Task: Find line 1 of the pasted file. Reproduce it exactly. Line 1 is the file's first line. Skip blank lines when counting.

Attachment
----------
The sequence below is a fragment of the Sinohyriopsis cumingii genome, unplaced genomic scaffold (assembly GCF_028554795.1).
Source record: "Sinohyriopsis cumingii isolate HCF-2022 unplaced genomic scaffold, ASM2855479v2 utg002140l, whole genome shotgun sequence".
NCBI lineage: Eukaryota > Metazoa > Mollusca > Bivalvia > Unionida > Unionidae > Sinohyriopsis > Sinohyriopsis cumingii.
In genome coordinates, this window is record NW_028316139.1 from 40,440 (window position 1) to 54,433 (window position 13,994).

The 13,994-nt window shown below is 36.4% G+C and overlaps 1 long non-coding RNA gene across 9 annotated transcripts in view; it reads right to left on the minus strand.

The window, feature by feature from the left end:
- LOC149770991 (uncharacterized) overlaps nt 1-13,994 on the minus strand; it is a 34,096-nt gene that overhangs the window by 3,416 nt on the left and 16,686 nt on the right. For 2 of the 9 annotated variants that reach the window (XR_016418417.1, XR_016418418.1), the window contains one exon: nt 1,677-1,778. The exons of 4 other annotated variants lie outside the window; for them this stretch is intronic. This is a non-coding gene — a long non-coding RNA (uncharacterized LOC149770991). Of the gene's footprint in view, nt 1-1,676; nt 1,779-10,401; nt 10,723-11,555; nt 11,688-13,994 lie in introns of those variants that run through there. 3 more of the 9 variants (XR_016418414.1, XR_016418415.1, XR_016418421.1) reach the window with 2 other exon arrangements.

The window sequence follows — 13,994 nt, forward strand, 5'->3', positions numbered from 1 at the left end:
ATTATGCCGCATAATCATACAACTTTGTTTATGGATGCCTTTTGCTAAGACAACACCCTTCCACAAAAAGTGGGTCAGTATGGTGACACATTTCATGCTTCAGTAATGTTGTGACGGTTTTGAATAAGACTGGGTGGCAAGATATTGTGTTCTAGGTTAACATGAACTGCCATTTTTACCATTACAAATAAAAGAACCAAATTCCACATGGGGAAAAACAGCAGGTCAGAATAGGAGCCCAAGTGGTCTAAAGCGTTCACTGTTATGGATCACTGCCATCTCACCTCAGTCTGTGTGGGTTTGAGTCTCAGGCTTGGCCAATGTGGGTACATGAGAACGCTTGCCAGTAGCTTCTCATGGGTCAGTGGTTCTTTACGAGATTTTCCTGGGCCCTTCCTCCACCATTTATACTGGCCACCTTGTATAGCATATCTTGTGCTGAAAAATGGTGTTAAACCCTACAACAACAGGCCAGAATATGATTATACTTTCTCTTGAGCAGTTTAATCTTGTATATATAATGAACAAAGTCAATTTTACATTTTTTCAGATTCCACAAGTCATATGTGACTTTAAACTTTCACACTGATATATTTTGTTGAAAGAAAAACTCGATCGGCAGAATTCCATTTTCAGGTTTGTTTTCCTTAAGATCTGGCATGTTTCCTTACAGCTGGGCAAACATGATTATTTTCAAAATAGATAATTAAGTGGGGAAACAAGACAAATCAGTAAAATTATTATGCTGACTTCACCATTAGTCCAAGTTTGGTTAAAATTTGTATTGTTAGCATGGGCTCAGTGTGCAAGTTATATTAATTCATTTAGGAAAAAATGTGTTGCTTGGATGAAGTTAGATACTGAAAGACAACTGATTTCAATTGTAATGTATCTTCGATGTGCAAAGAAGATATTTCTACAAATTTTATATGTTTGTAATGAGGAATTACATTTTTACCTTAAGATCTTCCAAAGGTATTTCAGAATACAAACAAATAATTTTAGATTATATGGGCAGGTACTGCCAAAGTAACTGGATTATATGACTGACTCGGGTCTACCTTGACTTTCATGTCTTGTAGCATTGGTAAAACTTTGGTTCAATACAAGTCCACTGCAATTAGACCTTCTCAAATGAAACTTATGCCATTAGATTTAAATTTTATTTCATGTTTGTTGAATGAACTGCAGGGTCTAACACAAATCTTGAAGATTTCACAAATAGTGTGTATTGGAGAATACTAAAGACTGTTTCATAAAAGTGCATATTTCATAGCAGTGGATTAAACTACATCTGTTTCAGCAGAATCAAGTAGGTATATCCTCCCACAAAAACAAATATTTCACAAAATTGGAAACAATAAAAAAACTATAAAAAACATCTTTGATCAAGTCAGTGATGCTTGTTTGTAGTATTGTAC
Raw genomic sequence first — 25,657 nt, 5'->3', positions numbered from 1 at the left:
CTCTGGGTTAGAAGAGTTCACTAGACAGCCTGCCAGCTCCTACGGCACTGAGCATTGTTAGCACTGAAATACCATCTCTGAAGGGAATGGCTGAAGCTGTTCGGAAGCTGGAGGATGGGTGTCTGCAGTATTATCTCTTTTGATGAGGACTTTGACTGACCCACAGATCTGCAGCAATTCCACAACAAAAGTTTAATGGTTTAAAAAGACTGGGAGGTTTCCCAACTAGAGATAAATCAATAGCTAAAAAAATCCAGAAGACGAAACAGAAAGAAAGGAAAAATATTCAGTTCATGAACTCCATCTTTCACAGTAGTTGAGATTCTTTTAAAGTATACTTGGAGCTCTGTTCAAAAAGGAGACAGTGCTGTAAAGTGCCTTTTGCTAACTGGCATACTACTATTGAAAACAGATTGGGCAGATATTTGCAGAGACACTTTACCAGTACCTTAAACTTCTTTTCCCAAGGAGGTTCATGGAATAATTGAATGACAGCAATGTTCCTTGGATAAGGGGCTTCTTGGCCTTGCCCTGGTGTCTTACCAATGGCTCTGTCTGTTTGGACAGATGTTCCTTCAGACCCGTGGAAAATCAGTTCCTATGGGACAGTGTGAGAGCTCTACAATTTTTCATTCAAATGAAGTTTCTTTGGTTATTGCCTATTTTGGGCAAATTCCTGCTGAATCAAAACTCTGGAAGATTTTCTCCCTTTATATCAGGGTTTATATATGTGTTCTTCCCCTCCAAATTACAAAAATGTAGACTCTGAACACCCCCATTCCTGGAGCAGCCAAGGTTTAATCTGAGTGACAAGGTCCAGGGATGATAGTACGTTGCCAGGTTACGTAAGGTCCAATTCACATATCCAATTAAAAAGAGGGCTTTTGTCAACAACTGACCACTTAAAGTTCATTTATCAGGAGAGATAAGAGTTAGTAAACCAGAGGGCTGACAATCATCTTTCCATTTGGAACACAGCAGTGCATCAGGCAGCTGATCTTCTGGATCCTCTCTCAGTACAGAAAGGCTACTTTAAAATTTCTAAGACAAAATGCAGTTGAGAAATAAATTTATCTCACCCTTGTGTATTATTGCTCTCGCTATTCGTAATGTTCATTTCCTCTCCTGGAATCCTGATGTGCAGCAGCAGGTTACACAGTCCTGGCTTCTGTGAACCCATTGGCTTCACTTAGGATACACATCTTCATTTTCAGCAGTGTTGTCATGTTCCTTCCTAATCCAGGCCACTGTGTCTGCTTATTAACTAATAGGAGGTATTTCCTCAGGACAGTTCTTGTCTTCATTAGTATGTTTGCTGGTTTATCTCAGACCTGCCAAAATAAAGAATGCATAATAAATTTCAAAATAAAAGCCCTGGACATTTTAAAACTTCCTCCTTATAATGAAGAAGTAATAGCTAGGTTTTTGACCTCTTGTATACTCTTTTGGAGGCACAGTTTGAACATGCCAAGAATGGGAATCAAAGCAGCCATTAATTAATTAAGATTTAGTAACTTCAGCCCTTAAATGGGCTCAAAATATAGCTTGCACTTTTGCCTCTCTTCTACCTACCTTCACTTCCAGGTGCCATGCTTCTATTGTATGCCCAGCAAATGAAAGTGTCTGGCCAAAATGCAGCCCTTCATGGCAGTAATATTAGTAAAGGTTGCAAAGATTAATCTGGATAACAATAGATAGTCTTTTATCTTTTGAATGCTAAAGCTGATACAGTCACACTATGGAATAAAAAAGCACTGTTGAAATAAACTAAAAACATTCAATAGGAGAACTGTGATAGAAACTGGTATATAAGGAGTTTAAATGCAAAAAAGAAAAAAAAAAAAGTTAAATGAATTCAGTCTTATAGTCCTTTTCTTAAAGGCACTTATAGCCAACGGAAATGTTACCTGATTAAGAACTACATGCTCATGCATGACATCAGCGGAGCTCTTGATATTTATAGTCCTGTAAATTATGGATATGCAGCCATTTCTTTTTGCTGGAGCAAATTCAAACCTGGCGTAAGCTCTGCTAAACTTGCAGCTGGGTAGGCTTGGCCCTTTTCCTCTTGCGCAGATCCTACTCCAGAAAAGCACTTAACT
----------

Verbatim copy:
The sequence below is a fragment of the Sinohyriopsis cumingii genome, unplaced genomic scaffold (assembly GCF_028554795.1).